You’ve had your consultation with an experienced bankruptcy attorney. You’ve listened to what he/she has said, and you have decided to take the plunge. Get ready. You’re about to jump into the bankruptcy water and file a bankruptcy case. The question is what do you next?
First and foremost, if you are trying to pay your creditors, STOP now. I know it’s hard, and for many people it is pretty scary. A lot of our clients are people who have been trying to do the right thing and have been making on-time payments to their credit cards. Once you have decided to retain an attorney and file bankruptcy, you no longer have to make payments to your unsecured creditors. Unsecured credit includes credit cards, medical bills, past due utilities, or any other debt that is not tied to some form of collateral. There are two reasons that you do not want to pay any of these creditors. The first is a practical one. Once your bankruptcy is filed, your unsecured accounts are going to be closed. Why would you want to take money that you need for other things and put it towards an account that is just going to be closed in a few months?
You wouldn’t. The second reason is dictated by the United States Bankruptcy Code. The code states that your bankruptcy trustee can avoid any payment made to the benefit of a creditor by a debtor within 90 days of the filing of the bankruptcy case. The amount paid to any one creditor must exceed $600.00 in order for the trustee to be able to do this. This means that if you try really hard to be “good” and pay American Express $700.00 in the two months before you file bankruptcy, your bankruptcy trustee may take action against American Express to recover those funds. Now, the money wouldn’t come out of your pocket, but it isn’t really helping you to make the payment either if the trustee is just going to take it away from the creditor. There is an exception to this avoidance power for secured debts. The trustee cannot undo payments made to secured creditors, i.e. a mortgage company or vehicle lender. Which means, if you want to keep your house and/or car, you must continue to make those payments. If you do not want to keep them, you do not have to pay those creditors either.
A second thing you can work on prior to filing bankruptcy, is maintaining small bank account balances. In Arizona, a debtor is allowed $150.00 or less in any one bank account on the day that he/she files bankruptcy. The amount is doubled for a married couple. This means you should not maintain large reserves in your bank accounts if you plan on filing bankruptcy. It does not, however, mean that you have to rearrange your banking practices or cancel direct deposits. You just want to be aware of the bank balance limitation and move towards paying by cash, debit, or money order. These are payments that clear quickly from your account. That way, when your case is about to be filed, you are not waiting around for a payment or purchase to clear your account.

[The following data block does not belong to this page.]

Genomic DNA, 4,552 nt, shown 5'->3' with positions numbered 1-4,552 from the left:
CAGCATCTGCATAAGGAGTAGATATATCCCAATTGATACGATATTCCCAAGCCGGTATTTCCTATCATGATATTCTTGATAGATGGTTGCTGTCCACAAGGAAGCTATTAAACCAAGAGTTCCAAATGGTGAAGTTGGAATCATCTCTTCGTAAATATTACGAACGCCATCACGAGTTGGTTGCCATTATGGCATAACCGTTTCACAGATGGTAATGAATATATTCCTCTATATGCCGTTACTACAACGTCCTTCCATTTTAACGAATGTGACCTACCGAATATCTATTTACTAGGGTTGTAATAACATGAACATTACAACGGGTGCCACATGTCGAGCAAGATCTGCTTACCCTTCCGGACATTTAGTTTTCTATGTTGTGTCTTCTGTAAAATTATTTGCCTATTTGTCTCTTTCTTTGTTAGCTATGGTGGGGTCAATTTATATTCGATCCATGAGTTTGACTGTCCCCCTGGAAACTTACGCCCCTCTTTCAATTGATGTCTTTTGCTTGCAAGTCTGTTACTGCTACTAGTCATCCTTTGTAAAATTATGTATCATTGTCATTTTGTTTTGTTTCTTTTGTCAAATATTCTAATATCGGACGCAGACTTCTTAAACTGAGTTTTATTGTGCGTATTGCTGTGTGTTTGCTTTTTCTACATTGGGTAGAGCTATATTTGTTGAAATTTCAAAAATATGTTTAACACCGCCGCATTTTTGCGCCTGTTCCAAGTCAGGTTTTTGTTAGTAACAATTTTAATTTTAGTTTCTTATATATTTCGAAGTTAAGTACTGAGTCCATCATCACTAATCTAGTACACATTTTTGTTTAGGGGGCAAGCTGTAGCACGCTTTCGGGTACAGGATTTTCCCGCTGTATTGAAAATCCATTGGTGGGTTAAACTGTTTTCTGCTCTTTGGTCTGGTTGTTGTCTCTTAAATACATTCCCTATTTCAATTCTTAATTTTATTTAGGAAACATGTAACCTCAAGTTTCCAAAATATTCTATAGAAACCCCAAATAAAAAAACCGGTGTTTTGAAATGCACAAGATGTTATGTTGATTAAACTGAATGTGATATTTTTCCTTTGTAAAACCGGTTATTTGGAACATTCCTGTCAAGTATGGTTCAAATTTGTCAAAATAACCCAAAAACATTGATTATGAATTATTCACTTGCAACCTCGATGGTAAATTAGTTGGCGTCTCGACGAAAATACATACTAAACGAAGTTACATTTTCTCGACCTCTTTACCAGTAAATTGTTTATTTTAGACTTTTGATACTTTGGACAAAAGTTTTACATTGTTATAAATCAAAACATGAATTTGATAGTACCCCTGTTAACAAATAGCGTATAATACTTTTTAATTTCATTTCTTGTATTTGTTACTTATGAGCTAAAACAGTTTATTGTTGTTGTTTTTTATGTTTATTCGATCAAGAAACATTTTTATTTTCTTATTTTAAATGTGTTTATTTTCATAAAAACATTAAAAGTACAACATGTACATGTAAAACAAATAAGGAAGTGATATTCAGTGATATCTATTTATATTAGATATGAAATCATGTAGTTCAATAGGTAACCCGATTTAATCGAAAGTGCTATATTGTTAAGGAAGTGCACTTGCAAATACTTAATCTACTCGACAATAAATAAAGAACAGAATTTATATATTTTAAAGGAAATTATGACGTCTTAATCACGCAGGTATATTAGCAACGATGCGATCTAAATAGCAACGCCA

Third, you will need to take the court required credit counseling class. After 2005, the bankruptcy code mandates that every debtor will take an approved credit counseling class within 180 days prior to the filing of the case. Your attorney should provide you with a list of approved classes. Most classes can be taken on-line, so it is relatively convenient.
The fourth step is documents, documents, documents. I know you hired a bankruptcy attorney to help you, but this does not mean that we can pull your information out of thin air. We need documents to compile the information and prepare the correct paperwork to be filed with the court. This means you will generally need to gather for your attorney pay stubs, tax returns, divorce decrees, expense information, and asset information. Yes, it can be time consuming, but the more thorough the information, the better your attorney will be able to assist you.
Lastly, and also pretty important to remember, you should stay in constant communication with your attorney. Do not be afraid to ask your attorney questions. That is what we are here for. If you do not ask, you may do something that could potentially harm your case. Bankruptcy has significant look back periods for fraudulent transfers of assets, repayment to family members, etc… It is better to ask your attorney if it is ok to do something then to do it and trigger one of these issues. Also, you have hired an attorney to help you and take the worry off of your shoulders. So, why would you sit and stress over the unknown when you can just ask?
So, now that you are equipped with you lifevest, it is time to take the bankruptcy plunge.